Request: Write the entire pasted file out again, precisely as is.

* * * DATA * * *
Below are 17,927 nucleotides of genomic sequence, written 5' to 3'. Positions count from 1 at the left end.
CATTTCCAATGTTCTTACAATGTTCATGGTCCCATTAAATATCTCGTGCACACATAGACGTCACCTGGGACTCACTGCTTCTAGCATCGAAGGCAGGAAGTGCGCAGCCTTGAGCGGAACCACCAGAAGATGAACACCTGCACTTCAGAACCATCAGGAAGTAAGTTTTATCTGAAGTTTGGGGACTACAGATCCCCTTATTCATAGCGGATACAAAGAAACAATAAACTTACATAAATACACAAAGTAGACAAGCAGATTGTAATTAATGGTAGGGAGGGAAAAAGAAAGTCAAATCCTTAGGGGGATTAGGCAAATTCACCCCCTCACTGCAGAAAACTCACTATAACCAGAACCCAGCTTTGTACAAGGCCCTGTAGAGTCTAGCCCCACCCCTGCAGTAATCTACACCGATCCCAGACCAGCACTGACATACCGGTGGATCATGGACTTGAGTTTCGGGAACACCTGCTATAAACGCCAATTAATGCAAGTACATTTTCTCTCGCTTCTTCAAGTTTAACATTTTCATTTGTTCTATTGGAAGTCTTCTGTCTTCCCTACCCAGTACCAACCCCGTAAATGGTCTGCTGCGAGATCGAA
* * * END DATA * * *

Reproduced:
Below are 17,927 nucleotides of genomic sequence, written 5' to 3'. Positions count from 1 at the left end.
CATTTCCAATGTTCTTACAATGTTCATGGTCCCATTAAATATCTCGTGCACACATAGACGTCACCTGGGACTCACTGCTTCTAGCATCGAAGGCAGGAAGTGCGCAGCCTTGAGCGGAACCACCAGAAGATGAACACCTGCACTTCAGAACCATCAGGAAGTAAGTTTTATCTGAAGTTTGGGGACTACAGATCCCCTTATTCATAGCGGATACAAAGAAACAATAAACTTACATAAATACACAAAGTAGACAAGCAGATTGTAATTAATGGTAGGGAGGGAAAAAGAAAGTCAAATCCTTAGGGGGATTAGGCAAATTCACCCCCTCACTGCAGAAAACTCACTATAACCAGAACCCAGCTTTGTACAAGGCCCTGTAGAGTCTAGCCCCACCCCTGCAGTAATCTACACCGATCCCAGACCAGCACTGACATACCGGTGGATCATGGACTTGAGTTTCGGGAACACCTGCTATAAACGCCAATTAATGCAAGTACATTTTCTCTCGCTTCTTCAAGTTTAACATTTTCATTTGTTCTATTGGAAGTCTTCTGTCTTCCCTACCCAGTACCAACCCCGTAAATGGTCTGCTGCGAGATCGAA